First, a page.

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Jason Heyward joined the 20-20 club last season.
Jason Heyward announced himself loud and clear to the baseball world with a three-run home run in his first major league plate appearance.
The fast start was tantalizing, but the dedication and hard work that Heyward exhibited to get his career back on track in 2012 has the Braves even more excited about what his future holds.
At the tender age of 20, Heyward finished second in the NL Rookie of the Year voting, while earning All-Star honors in 2010. Unfortunately, a strained ligament in his left thumb slowed him down around mid-season and caused him to miss out on the All-Star experience.
Heyward launched his career with a strong rookie slash line of .277/.393/.456 with 18 home runs, 72 RBI and 83 runs scored in 142 games.
However, his second season followed a script that has been handed to many a rising star. It is known as the "sophomore slump."
It was certainly not pretty, nor was it indicative of his talent level. Heyward ended 2011 with a batting line of .227/.319/.389 while connecting for just 14 home runs in 128 games.
Those numbers led to some obvious questions.
Can Heyward bounce back? Which Heyward will the Braves see in 2012?
With those questions in the air, Heyward discussed his struggles with Jeff Schultz of the Atlanta Journal-Constitution last spring.
“All of us got here by doing what we know how to do, whether it’s mentally, physically, what have you,” Heyward said. “You want to stay as close to that as possible. Keep having fun, keep trying to get better. I’m 22 years old, and I didn’t get here this quickly by not making adjustments, by not learning on the fly, by not handling pressure situations, by not knowing how fans or media might take things. I’ve done a lot of things the right way, and that’s why I am who I am and part of the reason why I’ve been successful.”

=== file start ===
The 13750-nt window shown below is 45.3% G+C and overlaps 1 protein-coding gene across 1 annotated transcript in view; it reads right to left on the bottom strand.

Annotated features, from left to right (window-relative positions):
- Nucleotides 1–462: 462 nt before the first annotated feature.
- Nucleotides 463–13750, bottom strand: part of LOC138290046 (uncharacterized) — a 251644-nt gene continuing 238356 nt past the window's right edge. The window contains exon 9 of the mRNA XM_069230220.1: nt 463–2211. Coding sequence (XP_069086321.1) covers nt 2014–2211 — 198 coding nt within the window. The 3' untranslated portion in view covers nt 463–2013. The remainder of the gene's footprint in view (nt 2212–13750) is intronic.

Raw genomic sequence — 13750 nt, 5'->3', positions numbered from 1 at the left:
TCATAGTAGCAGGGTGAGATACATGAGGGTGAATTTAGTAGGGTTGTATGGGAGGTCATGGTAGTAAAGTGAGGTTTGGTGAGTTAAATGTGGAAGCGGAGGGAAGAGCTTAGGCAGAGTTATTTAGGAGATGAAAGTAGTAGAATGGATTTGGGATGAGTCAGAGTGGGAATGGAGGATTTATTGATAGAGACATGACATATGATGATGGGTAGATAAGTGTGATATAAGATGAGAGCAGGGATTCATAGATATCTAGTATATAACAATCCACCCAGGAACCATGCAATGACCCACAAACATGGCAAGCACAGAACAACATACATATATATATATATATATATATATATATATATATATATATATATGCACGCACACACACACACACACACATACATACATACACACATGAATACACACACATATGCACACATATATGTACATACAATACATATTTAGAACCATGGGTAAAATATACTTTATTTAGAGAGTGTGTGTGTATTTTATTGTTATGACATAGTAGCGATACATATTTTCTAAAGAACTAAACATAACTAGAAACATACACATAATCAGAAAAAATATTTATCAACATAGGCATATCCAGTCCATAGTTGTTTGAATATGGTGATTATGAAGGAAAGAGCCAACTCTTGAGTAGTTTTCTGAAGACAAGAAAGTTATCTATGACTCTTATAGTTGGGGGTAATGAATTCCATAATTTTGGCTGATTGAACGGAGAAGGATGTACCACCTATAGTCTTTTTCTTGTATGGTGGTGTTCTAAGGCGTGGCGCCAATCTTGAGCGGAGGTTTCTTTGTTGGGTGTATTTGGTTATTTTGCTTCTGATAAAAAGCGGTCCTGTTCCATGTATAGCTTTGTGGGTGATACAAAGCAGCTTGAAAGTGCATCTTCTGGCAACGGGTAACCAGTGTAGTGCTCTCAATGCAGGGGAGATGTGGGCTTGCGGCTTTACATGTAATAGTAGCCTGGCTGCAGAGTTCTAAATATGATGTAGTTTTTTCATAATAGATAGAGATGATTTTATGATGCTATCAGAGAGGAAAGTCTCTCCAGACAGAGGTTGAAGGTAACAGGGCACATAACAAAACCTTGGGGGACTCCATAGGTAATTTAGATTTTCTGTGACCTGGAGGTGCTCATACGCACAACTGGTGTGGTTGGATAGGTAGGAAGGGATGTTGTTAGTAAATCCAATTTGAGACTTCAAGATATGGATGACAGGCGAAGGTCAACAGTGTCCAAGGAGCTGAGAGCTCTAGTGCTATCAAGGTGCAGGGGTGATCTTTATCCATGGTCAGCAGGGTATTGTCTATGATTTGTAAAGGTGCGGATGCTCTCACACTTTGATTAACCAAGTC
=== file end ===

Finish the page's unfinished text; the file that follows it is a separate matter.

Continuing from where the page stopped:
He then responded on the field by putting together a fine junior campaign.
Working to correct bad habits caused by his thumb injury, Heyward set a number of career-highs in 2012. Those included 27 home runs, 82 RBI and 93 runs scored. The expectations were largely met, though the best is likely yet to come.
Scouts and executives have long raved over the well-rounded game that Heyward possesses. Now he roams the outfield with two other men who share similar talents. The glaring difference between the three players is that Heyward is built like a tank, standing 6'5" and weighing 240 pounds.
Though expert projections may help fans determine the numbers that Heyward is capable of on a yearly basis, he is not going into the season trying to meet some requisite statistics.
In this week's ESPN The Magazine, Heyward shared his outlook on turning ability into results with Eddie Matz.
"I've got a skill set that is rare," Heyward says. "If I can get enough at-bats, the numbers will come."
He is not the prototypical second-place hitter, but that appears to be where Heyward will be slotted in the batting order to open the season. He has put up solid numbers while batting second during his career, and Heyward should benefit from the power-packed heart of the order that follows him.